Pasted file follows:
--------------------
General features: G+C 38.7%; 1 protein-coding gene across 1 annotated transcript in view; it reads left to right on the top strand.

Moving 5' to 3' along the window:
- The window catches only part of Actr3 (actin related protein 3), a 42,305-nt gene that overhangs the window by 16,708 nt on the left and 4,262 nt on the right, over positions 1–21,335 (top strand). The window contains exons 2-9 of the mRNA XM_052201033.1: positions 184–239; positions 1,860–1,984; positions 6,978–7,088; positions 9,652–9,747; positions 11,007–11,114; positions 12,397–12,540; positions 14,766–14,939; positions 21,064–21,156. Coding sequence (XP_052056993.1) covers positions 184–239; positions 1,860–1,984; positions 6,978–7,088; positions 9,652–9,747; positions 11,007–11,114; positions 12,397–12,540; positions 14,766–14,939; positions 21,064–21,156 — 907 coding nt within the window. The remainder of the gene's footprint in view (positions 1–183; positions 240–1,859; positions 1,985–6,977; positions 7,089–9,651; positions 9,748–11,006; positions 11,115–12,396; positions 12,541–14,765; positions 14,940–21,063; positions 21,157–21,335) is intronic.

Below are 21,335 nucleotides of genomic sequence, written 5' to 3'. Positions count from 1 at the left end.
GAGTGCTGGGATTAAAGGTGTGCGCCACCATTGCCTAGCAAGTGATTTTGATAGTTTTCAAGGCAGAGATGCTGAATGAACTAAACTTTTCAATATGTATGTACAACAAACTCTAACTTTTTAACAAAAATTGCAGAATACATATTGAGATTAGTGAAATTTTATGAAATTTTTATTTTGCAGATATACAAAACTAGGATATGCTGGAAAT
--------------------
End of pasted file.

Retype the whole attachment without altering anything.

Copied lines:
General features: G+C 38.7%; 1 protein-coding gene across 1 annotated transcript in view; it reads left to right on the top strand.

Moving 5' to 3' along the window:
- The window catches only part of Actr3 (actin related protein 3), a 42,305-nt gene that overhangs the window by 16,708 nt on the left and 4,262 nt on the right, over positions 1–21,335 (top strand). The window contains exons 2-9 of the mRNA XM_052201033.1: positions 184–239; positions 1,860–1,984; positions 6,978–7,088; positions 9,652–9,747; positions 11,007–11,114; positions 12,397–12,540; positions 14,766–14,939; positions 21,064–21,156. Coding sequence (XP_052056993.1) covers positions 184–239; positions 1,860–1,984; positions 6,978–7,088; positions 9,652–9,747; positions 11,007–11,114; positions 12,397–12,540; positions 14,766–14,939; positions 21,064–21,156 — 907 coding nt within the window. The remainder of the gene's footprint in view (positions 1–183; positions 240–1,859; positions 1,985–6,977; positions 7,089–9,651; positions 9,748–11,006; positions 11,115–12,396; positions 12,541–14,765; positions 14,940–21,063; positions 21,157–21,335) is intronic.

Below are 21,335 nucleotides of genomic sequence, written 5' to 3'. Positions count from 1 at the left end.
GAGTGCTGGGATTAAAGGTGTGCGCCACCATTGCCTAGCAAGTGATTTTGATAGTTTTCAAGGCAGAGATGCTGAATGAACTAAACTTTTCAATATGTATGTACAACAAACTCTAACTTTTTAACAAAAATTGCAGAATACATATTGAGATTAGTGAAATTTTATGAAATTTTTATTTTGCAGATATACAAAACTAGGATATGCTGGAAAT